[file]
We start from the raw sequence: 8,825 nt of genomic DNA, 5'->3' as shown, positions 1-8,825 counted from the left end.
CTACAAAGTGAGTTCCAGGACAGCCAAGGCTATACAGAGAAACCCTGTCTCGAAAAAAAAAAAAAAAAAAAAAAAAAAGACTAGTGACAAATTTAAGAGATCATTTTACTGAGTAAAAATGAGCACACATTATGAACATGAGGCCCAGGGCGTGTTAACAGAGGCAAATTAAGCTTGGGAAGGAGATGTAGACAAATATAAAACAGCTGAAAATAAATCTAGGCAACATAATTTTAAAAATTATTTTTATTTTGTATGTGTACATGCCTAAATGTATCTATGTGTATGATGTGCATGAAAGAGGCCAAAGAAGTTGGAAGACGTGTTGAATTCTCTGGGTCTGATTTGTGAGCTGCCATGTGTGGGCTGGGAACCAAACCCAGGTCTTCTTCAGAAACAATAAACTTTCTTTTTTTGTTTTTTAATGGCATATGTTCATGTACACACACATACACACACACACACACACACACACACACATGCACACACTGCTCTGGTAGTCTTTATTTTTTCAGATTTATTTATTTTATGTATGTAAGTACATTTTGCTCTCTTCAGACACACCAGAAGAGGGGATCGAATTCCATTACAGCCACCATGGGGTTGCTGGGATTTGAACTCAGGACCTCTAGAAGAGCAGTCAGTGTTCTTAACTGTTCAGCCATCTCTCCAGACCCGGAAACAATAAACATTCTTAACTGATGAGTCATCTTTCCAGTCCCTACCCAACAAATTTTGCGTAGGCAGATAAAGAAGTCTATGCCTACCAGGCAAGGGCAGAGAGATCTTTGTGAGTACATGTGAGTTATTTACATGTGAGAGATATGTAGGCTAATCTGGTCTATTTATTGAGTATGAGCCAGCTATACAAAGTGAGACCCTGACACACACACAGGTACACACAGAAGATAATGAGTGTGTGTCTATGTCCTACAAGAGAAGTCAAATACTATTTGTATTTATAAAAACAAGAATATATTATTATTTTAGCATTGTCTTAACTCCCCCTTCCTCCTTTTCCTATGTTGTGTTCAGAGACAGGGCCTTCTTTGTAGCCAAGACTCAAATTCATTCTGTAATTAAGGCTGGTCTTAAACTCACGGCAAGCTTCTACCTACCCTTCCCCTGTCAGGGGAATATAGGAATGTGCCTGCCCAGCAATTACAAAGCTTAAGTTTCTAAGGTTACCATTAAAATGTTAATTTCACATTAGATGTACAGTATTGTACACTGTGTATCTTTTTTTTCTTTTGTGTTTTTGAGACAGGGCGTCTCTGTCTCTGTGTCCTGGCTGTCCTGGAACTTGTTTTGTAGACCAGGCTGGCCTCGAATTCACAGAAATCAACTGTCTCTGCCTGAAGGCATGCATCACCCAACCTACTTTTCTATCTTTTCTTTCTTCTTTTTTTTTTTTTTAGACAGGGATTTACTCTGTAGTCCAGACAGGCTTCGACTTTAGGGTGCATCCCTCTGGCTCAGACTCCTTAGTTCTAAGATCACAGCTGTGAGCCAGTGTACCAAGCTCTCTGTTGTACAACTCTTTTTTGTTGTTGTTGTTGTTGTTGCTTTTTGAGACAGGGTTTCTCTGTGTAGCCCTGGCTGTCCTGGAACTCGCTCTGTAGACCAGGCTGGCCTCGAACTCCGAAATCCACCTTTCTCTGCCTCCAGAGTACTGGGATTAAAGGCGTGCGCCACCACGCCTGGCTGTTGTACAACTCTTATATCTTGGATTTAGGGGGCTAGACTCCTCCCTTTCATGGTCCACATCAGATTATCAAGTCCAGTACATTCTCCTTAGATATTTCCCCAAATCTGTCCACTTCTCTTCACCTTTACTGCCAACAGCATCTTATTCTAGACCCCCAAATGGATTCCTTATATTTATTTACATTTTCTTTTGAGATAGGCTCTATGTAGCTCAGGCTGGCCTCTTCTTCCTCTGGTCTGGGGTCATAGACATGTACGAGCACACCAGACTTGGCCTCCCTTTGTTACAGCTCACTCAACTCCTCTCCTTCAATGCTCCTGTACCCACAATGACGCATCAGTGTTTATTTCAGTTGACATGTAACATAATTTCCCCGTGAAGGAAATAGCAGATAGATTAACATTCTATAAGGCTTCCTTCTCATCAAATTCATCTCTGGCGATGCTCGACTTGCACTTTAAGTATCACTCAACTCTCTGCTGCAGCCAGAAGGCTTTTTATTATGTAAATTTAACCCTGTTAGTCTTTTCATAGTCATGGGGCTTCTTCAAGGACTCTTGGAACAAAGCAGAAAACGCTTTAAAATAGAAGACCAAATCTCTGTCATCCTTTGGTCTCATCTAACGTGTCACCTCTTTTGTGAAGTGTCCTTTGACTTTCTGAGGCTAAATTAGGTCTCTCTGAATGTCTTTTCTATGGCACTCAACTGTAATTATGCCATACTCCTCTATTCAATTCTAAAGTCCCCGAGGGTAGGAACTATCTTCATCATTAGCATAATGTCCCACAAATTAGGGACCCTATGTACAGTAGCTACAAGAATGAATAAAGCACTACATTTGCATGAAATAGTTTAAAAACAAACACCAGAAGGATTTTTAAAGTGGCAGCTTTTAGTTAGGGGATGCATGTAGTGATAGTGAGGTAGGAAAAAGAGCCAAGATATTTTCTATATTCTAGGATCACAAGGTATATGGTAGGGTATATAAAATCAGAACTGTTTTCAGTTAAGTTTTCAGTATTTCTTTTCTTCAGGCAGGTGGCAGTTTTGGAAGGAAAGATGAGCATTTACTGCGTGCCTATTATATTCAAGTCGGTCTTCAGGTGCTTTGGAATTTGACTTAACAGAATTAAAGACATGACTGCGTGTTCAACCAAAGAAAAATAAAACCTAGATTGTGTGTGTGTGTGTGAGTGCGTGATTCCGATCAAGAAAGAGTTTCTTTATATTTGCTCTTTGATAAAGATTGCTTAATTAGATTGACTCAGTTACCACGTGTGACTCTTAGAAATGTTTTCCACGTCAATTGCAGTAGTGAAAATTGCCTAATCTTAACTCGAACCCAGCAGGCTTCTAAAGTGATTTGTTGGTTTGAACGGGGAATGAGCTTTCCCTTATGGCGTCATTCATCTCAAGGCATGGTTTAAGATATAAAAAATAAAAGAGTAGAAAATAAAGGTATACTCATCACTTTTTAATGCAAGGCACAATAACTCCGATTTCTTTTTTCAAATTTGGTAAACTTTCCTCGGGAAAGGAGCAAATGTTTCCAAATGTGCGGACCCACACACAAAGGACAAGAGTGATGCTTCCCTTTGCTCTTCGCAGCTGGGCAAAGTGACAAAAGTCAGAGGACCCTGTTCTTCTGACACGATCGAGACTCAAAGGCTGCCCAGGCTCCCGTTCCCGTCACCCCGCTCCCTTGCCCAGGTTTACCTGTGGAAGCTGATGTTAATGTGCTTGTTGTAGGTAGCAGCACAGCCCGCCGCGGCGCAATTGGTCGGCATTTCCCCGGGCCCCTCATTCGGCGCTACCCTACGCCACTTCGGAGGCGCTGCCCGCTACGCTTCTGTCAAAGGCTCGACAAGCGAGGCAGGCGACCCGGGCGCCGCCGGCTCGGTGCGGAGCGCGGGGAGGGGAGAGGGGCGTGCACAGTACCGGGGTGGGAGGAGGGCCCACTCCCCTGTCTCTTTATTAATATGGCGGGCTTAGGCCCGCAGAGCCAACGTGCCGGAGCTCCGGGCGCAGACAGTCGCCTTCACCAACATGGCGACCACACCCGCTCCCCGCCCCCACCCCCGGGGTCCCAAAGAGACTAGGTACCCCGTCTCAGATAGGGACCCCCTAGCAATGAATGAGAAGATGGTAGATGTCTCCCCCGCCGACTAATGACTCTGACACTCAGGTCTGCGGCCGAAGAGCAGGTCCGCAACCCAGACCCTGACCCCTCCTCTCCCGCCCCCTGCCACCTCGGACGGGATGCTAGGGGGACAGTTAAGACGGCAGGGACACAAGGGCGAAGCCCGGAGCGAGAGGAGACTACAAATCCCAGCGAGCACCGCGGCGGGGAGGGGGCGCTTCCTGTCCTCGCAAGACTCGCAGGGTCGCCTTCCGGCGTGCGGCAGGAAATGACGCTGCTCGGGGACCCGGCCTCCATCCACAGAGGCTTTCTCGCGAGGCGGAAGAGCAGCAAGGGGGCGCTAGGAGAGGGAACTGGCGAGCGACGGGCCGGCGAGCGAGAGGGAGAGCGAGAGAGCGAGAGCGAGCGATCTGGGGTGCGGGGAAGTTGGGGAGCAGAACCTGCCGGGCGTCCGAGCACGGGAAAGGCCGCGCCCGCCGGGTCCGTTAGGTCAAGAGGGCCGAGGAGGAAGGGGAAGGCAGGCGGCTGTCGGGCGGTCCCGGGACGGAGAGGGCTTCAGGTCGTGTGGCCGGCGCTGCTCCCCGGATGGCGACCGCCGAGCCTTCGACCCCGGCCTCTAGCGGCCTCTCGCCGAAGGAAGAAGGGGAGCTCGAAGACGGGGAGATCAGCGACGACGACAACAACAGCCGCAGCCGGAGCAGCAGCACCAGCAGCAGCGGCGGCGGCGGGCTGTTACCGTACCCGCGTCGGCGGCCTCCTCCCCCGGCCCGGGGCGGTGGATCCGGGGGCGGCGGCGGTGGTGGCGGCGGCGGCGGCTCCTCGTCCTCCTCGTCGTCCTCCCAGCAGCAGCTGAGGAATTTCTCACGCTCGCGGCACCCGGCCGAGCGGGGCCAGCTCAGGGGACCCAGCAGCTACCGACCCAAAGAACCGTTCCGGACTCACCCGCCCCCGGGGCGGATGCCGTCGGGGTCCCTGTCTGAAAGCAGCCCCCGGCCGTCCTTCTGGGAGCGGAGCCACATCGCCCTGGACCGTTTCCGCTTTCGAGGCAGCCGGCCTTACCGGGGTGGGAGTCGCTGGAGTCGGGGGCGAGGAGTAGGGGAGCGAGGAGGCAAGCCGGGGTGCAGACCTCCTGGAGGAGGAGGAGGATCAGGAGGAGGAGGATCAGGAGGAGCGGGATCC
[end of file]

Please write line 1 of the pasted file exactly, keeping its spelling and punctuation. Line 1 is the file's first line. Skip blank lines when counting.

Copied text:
We start from the raw sequence: 8,825 nt of genomic DNA, 5'->3' as shown, positions 1-8,825 counted from the left end.